4. Mind & Spirit
Denatured, devitalized, deficient foods may very well create denatured, devitalized, deficient lives.
Depression, isolation, insecurities, fears, intense anxiety… Life depleting food intake becomes brain chemistry influencing thinking and emotion. Foods can drive emotions and passionate desire, emotional heat, and even social disarray.
Nutritional science now understands that the amino acid tyrosine, which is abundantly supplied in protein-rich diets, produces in the brain the chemical dopamine.
Dopamine causes enhanced activity and aggression. Excesses of spices, refined sugar treats, meats, and poor quality fats ultimately lead to nervousness, agitation, and depletion.
Complex carbohydrates and dairy products promote brain chemistry rich in tryptophan, seratonin and melatonin. When these substances are abundant in the body they promote calmness, deep sleep, strong immunity and a relaxed, focused mind. Emotions, body and intellect are harmonized.
A great many people in the so-called “advanced” civilizations of the world suffer from stagnation and degeneration of the mind and body. These problems can manifest themselves in dark obsessions and dull, warped personality traits.
Our emotions can take the shape of desires and cravings. Nervous systems, hearts and minds degenerate as well as the body.
Today exists epidemics of cancer, tumors, heart disease, emotional and mental diseases, sexually transmitted diseases, and moral and spiritual degenerations.
Many of us are addicted to pre-packaged, processed and very rich tasting foods, excessive and poor quality meats, intoxicants of one kind or another, overly sweet, spicy, salty and fatty foods, and actually have no sense of diet other than mindless desires. And…
… we wonder why so many of us are unable to sleep well or concentrate, why we’re angry or resentful, depressed or despondent, sick and tired, and disillusioned with life or without hope.
Increasing numbers of children are diagnosed each year with attention deficit disorder (ADD).
Adult attention deficit disorder (AADD) is being diagnosed with progressing rapidity. Melancholy, despair and other aspects of mental depression are now more common than ever. People today have ten times the depression rate of our parents and grandparents.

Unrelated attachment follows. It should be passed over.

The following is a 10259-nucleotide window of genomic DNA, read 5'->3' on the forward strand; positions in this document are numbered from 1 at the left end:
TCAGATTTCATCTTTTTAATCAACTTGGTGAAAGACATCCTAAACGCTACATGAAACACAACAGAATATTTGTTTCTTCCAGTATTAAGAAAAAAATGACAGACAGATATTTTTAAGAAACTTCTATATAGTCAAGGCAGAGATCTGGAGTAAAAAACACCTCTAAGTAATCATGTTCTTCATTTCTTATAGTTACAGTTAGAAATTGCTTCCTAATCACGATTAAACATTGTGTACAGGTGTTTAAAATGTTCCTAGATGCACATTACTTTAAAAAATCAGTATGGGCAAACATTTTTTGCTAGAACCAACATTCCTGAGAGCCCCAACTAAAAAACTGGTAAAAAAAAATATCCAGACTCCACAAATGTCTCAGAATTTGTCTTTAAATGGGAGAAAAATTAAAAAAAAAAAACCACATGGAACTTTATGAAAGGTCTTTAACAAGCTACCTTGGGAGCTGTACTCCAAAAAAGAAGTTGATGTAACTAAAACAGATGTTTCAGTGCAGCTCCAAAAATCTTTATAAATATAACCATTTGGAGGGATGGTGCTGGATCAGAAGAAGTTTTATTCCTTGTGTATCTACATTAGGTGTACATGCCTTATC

We will fail to survive if we continue this way.
Not only are deadly diseases and pollution proliferating but sperm counts in industrialized countries have dropped 50% on average and are predicted to be near zero within the next few generations! We could soon be extinct if our health and awareness aren’t drastically changed.
If the results of our choices in life are intolerable – disease, pain, and mental disparity – we need only make better choices!
As your health improves you’ll have fewer feelings of hopelessness and separation and gain a greater sense of belonging and unity. Stress melts away and you’ll feel light, clear, easy, and content.
Foods that help depression are brown rice, cucumbers, apples, cabbage, fresh wheat germ, and apple cider vinegar. Including one in each meal is adequate.
The American medical and research communities have totally overlooked diet and nutrition as an impact on our health, including mental health.
Six of the ten principles of death pertain directly to diet. Yet only some medical schools even offer a basic course in nutrition.
Doctors have a tendency to learn about nutrition within the narrow area of the illnesses they treat.
- Cardiologists can tell you plenty about fat and cholesterol.
- Rheumatologists know calcium and vitamin D.
- OB/GYN doctors know folic acid.
- Cancer specialists know about fiber and fat – not necessarily the fact that broccoli can prevent cancer because it contains sulforophane, which causes the liver to produce an enzyme that blocks carcinogenic activity (also present in cabbage and brussel sprouts).
But few know any more about nutrition than the average person. How often does your doctor ask you what you eat?
In our last section we will discuss how to apply what you have learned to everyday life. It will include some common sense principles, cooking techniques and some recipes you may want to try.